As the Department of Labor begins to roll out guidance this fall on compliance with its fiduciary rule for retirement accounts, advisors and broker-dealers should not count on major revisions or reversals that will substantially ease compliance with the massive rule.
This advice was offered by attorneys during an October webcast that I conducted for ThinkAdvisor.com.
In the face of the impending litigation against the rule, Labor “will be particularly sensitive to reversing course in any way,” noted Josh Waldbeser, associate at Drinker Biddle & Reath. DOL “will be sensitive to changing the meaning of the regulation” through frequently-asked-questions (FAQs).
[Ed. Note: The DOL released its first round of FAQs on Oct. 27, with more expected in the coming months. ]
As it stands now, six lawsuits have been filed against DOL’s rule, with rulings being awaited in Washington and Kansas. Oral arguments in the three cases brought in Texas — which have been consolidated — are set to be heard on Nov. 17.
As the rule’s April 10, 2017, compliance date draws closer, advisors and broker-dealers are in various compliance stages, Allison Wielobob, counsel with Sutherland Asbill & Brennan, noted during the webcast. She said that while this should be expected, advisors and broker-dealers shouldn’t dawdle.
While rulings have yet to be rendered in the suit brought by the National Association of Fixed Annuities in Washington and the Market Synergy case in Kansas, and with the impending April 10 compliance date, “the courts have been made aware that this [fiduciary rule] is a real-world kind of [regulation], and if we’re going to comply […] we have to get going,” Wielobob said on the webcast.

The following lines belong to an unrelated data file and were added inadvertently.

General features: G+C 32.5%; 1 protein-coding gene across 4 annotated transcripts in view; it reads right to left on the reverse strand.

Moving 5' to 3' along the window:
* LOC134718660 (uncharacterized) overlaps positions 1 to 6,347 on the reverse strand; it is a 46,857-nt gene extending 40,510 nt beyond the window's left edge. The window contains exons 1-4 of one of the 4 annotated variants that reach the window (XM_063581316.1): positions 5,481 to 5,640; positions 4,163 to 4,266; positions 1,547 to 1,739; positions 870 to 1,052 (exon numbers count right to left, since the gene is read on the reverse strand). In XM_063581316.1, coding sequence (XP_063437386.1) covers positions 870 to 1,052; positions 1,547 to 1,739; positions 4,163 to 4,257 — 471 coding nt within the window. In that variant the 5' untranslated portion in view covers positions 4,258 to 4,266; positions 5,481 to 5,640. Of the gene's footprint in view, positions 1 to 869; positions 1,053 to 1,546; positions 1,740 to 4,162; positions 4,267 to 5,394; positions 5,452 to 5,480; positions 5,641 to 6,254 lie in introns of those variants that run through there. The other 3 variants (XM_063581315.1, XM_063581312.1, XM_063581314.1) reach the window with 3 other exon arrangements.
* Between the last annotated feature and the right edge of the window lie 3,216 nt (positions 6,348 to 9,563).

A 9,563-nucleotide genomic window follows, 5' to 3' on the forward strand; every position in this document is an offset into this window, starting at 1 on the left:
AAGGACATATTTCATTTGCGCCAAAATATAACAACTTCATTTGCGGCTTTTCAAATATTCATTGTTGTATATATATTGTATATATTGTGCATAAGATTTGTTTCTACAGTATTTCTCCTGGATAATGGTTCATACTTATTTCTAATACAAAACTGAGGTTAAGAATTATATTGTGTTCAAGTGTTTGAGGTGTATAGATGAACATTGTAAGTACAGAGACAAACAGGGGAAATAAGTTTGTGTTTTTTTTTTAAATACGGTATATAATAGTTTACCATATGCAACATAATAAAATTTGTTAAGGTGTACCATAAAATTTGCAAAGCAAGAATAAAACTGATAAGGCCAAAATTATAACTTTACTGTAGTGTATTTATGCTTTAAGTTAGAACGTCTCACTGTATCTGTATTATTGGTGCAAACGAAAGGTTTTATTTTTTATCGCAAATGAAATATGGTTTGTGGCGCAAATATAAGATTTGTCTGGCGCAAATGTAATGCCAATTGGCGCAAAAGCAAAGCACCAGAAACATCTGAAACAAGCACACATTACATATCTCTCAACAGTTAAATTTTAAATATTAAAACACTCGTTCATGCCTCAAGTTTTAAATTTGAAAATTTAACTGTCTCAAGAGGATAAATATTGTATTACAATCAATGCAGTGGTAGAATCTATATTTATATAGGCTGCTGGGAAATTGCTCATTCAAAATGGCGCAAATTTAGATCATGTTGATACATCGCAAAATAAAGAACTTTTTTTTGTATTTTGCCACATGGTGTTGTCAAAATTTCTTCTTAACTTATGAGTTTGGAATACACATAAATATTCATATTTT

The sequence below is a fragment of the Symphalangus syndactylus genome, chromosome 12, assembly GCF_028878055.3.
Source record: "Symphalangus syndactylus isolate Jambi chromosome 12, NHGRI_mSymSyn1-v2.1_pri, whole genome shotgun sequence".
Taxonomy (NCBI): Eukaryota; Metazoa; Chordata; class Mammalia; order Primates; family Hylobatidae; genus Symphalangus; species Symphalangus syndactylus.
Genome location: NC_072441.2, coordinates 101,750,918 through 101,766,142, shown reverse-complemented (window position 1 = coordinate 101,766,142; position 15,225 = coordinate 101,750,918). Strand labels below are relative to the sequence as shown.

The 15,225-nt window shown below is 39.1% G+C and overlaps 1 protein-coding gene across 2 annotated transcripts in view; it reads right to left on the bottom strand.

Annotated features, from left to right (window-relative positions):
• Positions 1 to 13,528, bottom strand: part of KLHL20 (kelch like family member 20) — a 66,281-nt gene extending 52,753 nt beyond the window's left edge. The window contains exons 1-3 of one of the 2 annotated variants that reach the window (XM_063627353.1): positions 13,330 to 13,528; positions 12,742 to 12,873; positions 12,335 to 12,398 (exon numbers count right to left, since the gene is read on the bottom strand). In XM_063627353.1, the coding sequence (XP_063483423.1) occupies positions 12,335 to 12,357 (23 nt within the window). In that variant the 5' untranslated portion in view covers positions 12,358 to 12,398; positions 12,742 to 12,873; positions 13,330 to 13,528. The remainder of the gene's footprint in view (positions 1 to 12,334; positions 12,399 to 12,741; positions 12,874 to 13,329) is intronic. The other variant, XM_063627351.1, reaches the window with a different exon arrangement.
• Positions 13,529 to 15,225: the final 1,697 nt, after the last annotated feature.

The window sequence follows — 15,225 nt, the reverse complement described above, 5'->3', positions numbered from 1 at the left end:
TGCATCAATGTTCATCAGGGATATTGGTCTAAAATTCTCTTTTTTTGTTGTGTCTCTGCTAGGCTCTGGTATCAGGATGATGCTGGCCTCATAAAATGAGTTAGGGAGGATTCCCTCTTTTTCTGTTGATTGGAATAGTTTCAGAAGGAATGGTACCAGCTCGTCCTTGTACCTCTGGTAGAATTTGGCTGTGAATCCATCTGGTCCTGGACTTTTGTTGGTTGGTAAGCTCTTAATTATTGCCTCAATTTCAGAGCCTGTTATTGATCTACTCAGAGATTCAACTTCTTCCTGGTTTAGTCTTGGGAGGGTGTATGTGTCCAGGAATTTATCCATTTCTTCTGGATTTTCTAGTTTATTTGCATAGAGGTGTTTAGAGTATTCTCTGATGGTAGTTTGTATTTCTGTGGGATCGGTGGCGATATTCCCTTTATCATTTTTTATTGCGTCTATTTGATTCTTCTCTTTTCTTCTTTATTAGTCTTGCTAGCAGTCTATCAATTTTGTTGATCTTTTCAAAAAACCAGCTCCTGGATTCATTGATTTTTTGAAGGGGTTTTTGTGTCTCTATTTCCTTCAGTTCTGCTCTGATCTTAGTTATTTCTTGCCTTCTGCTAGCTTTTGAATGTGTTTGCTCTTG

“The responsible business decision [is to] not slow down efforts to comply with the rule” despite the impending litigation.
It does appear that some advisors are trailing behind. At a fall conference held in Washington by the National Association of Personal Financial Advisors, an advisor shouted out during a presentation on compliance with the rule: “What’s the best interest contract exemption?”
The question, while likely on the minds of other attendees, was met with some gasps and sighs from audience members.
Thomas Clark, counsel with The Wagner Law Group, which specializes in ERISA and employee benefits, who conducted that NAPFA session, conceded to the group of fee-only advisors that even after being immersed in the rule since the initial 2010 release, he sometimes feels he has “no familiarity” with it — particularly as further inspection of the final rule reveals new surprises.
A Far-Reaching Rule
DOL’s rule is “going to affect everybody in this room,” Clark told the NAPFA attendees, adding that it’s hard to discern precisely how each firm will be impacted.
When the final rule was released in April, he continued, “the initial reaction from us was, ‘This is really good for those folks who’ve been doing it right all along — a conflict-free compensation structure.’”